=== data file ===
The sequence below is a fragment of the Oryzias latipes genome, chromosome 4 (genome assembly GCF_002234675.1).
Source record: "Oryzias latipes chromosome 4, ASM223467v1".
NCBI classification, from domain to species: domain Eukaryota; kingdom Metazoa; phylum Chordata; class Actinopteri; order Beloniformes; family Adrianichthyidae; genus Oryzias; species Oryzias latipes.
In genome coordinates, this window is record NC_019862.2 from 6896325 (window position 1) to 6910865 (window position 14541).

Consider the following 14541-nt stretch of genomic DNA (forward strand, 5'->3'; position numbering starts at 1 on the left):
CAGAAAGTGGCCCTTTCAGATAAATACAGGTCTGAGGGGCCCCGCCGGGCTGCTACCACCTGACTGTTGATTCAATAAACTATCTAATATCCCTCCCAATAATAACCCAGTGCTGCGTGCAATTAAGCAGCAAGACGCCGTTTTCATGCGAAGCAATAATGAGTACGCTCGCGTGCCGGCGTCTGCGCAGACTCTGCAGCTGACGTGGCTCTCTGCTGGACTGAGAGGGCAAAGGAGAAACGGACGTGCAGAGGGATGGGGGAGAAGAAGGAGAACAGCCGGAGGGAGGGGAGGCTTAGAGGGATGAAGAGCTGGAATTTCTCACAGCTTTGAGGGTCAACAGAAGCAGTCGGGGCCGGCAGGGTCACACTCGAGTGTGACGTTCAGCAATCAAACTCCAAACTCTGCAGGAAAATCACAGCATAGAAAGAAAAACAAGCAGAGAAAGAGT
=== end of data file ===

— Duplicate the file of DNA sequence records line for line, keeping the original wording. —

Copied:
The sequence below is a fragment of the Oryzias latipes genome, chromosome 4 (genome assembly GCF_002234675.1).
Source record: "Oryzias latipes chromosome 4, ASM223467v1".
NCBI classification, from domain to species: domain Eukaryota; kingdom Metazoa; phylum Chordata; class Actinopteri; order Beloniformes; family Adrianichthyidae; genus Oryzias; species Oryzias latipes.
In genome coordinates, this window is record NC_019862.2 from 6896325 (window position 1) to 6910865 (window position 14541).

Consider the following 14541-nt stretch of genomic DNA (forward strand, 5'->3'; position numbering starts at 1 on the left):
CAGAAAGTGGCCCTTTCAGATAAATACAGGTCTGAGGGGCCCCGCCGGGCTGCTACCACCTGACTGTTGATTCAATAAACTATCTAATATCCCTCCCAATAATAACCCAGTGCTGCGTGCAATTAAGCAGCAAGACGCCGTTTTCATGCGAAGCAATAATGAGTACGCTCGCGTGCCGGCGTCTGCGCAGACTCTGCAGCTGACGTGGCTCTCTGCTGGACTGAGAGGGCAAAGGAGAAACGGACGTGCAGAGGGATGGGGGAGAAGAAGGAGAACAGCCGGAGGGAGGGGAGGCTTAGAGGGATGAAGAGCTGGAATTTCTCACAGCTTTGAGGGTCAACAGAAGCAGTCGGGGCCGGCAGGGTCACACTCGAGTGTGACGTTCAGCAATCAAACTCCAAACTCTGCAGGAAAATCACAGCATAGAAAGAAAAACAAGCAGAGAAAGAGT